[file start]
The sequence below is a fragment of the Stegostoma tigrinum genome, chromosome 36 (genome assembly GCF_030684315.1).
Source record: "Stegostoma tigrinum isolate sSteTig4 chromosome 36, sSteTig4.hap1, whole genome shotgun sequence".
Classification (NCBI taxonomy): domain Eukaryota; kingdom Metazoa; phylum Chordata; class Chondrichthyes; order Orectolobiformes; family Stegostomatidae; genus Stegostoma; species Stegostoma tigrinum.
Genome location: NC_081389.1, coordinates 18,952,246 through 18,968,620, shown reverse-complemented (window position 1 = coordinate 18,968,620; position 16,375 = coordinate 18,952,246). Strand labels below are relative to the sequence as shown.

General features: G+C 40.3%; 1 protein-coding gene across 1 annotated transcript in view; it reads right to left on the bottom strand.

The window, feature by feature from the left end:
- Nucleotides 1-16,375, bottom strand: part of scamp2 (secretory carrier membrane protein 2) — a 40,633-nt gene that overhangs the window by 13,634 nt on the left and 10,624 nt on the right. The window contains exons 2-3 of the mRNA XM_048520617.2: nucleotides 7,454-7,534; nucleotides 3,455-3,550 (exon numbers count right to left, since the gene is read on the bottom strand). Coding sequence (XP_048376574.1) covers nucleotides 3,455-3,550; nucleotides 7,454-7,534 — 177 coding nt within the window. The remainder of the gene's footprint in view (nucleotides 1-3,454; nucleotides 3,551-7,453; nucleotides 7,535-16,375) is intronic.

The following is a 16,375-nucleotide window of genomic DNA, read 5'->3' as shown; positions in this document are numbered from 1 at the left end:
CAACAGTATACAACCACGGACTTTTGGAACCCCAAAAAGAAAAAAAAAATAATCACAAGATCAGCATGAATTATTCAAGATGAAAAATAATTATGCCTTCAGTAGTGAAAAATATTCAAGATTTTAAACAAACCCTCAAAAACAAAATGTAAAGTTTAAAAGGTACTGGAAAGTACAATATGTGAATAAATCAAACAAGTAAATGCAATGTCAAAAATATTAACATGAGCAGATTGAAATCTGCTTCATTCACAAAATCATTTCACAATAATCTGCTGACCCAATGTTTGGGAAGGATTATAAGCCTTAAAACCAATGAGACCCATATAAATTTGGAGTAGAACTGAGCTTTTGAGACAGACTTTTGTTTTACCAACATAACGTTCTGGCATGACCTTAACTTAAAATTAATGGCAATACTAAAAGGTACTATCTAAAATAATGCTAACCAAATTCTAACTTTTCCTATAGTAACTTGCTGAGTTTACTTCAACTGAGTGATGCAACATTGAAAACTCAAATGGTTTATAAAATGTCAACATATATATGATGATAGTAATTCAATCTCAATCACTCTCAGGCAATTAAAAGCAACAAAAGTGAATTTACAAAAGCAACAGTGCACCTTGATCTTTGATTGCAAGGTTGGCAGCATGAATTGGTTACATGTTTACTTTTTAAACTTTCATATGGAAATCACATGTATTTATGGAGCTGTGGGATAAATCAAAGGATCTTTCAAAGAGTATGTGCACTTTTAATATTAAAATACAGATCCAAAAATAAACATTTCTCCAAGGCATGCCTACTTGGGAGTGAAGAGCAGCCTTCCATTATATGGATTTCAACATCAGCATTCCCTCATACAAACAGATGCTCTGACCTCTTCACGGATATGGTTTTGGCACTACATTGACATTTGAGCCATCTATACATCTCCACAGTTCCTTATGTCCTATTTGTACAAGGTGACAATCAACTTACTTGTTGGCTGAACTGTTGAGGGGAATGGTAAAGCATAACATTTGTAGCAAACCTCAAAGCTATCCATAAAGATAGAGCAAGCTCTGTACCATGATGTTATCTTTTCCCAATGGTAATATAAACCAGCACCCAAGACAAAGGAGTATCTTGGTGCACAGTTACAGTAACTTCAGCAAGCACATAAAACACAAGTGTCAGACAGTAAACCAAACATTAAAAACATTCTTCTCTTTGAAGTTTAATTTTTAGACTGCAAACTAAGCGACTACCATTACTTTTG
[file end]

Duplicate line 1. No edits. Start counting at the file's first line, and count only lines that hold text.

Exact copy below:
The sequence below is a fragment of the Stegostoma tigrinum genome, chromosome 36 (genome assembly GCF_030684315.1).